Medical Malpractice and Personal Injury Law Blog

Family of Neil Armstrong Secretly Awarded $6 Million

Posted by Briggs Bedigian | Jul 25, 2019 | 0 Comments

Last Saturday, we celebrated the 50th anniversary of the moon landing and the iconic words astronaut Neil Armstrong spoke during this historical event. Armstrong's name has been in the news again this week, but for a different reason.

A sealed settlement leaked to the New York Times reveals that a hospital has paid the estate of Mr. Armstrong six million dollars as part of a confidential agreement to settle allegations that post-surgical complications led to his death seven years ago.

Armstrong passed away after undergoing bypass surgery in a Cincinnati hospital.  At first, the procedure appeared to be a success. The astronaut's wife told The Associated Press afterward that he was “amazingly resilient” and was walking in the corridor. But after the wires of a temporary pacemaker were removed, he began to bleed into the membrane surrounding the heart, leading to a series of medical issues, which then resulted in his death on August 25, 2012.

Two of Armstrong's sons contacted Mercy Health-Fairfield hospital after his death, claiming that the post-surgical care that he received was inadequate and that this care ultimately led to their father's death. The hospital and the Armstrongs conducted negotiations, attempting to reach a settlement agreement. 

An unknown sender mailed 93 pages of documents related to the case, including documents related to Armstrong's treatment and the legal case and reports by medical experts, to the New York Times, which verified the documents before publishing an article about the settlement.

The documents present a detailed account of what occurred after heart surgery. Doctors implanted temporary wires to help pace the heart as Mr. Armstrong recovered from the bypass, a standard part of the procedure. However, when these wires were removed by nurses, he began to bleed internally and experienced a drop in blood pressure. At this point, he was taken to the hospital's catheterization lab. In the lab, an echocardiogram showed"significant and rapid bleeding.” Doctors drained some blood from his heart, and Armstrong was moved from the catheterization lab to an operating room. The medical treatment from this point to his death, over a week later, is unclear.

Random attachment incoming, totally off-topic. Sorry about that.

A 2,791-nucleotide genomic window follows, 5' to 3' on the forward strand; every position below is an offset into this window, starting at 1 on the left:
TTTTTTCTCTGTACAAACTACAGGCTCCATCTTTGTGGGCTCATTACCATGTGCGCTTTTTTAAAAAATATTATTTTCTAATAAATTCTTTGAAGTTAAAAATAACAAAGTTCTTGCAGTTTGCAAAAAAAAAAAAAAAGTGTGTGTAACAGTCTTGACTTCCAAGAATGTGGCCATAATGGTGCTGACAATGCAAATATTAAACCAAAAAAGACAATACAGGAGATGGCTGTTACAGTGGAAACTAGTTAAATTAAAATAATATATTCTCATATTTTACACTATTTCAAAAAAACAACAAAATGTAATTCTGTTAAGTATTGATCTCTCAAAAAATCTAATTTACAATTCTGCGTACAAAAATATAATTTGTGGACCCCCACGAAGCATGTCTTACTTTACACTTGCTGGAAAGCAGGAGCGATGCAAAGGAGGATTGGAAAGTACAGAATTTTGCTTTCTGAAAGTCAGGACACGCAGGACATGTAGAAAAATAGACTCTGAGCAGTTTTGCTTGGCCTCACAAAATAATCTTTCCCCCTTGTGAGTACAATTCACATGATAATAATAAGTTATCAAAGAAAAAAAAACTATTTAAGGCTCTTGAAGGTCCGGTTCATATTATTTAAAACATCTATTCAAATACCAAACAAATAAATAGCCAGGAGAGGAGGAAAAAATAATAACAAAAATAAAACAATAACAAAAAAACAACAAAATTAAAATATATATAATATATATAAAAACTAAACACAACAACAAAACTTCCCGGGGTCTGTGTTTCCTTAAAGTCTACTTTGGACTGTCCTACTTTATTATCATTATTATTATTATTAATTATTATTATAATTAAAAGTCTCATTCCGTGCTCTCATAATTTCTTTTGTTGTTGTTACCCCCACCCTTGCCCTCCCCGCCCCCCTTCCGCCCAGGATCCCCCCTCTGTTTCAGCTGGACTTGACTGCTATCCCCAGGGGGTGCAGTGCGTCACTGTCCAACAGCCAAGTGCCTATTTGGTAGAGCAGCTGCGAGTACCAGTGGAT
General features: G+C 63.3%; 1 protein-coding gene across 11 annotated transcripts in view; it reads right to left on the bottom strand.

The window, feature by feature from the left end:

The focus of the allegations of improper care centered on the decision to bring Mr. Armstrong to the catheterization lab rather than directly to an operating room when the complications were first noticed. The expert witness for the Armstrong family wrote: “The decision to go to the cath lab was THE major error." An expert who reviewed the case for the hospital stated that the decision to bring Mr. Armstrong to the catheterization lab was “defensible” but “certainly riskier than taking the patient to the O.R.”

A motion was made to seal the settlement in September 2014. The hospital maintained that it stood by the treatment provided. “However, the hospital, on behalf of itself and the healthcare providers, agreed to a confidential settlement of $6 million to avoid the publicity the estate might have initiated on behalf of certain members of the family if settlement had not been reached.”

About the Author

Briggs Bedigian

H. Briggs Bedigian (“Briggs”) is a founding partner of Gilman & Bedigian, LLC.  Prior to forming Gilman & Bedigian, LLC, Briggs was a partner at Wais, Vogelstein and Bedigian, LLC, where he was the head of the firm's litigation practice.  Briggs' legal practice is focused on representing clients involved in medical malpractice and catastrophic personal injury cases. 

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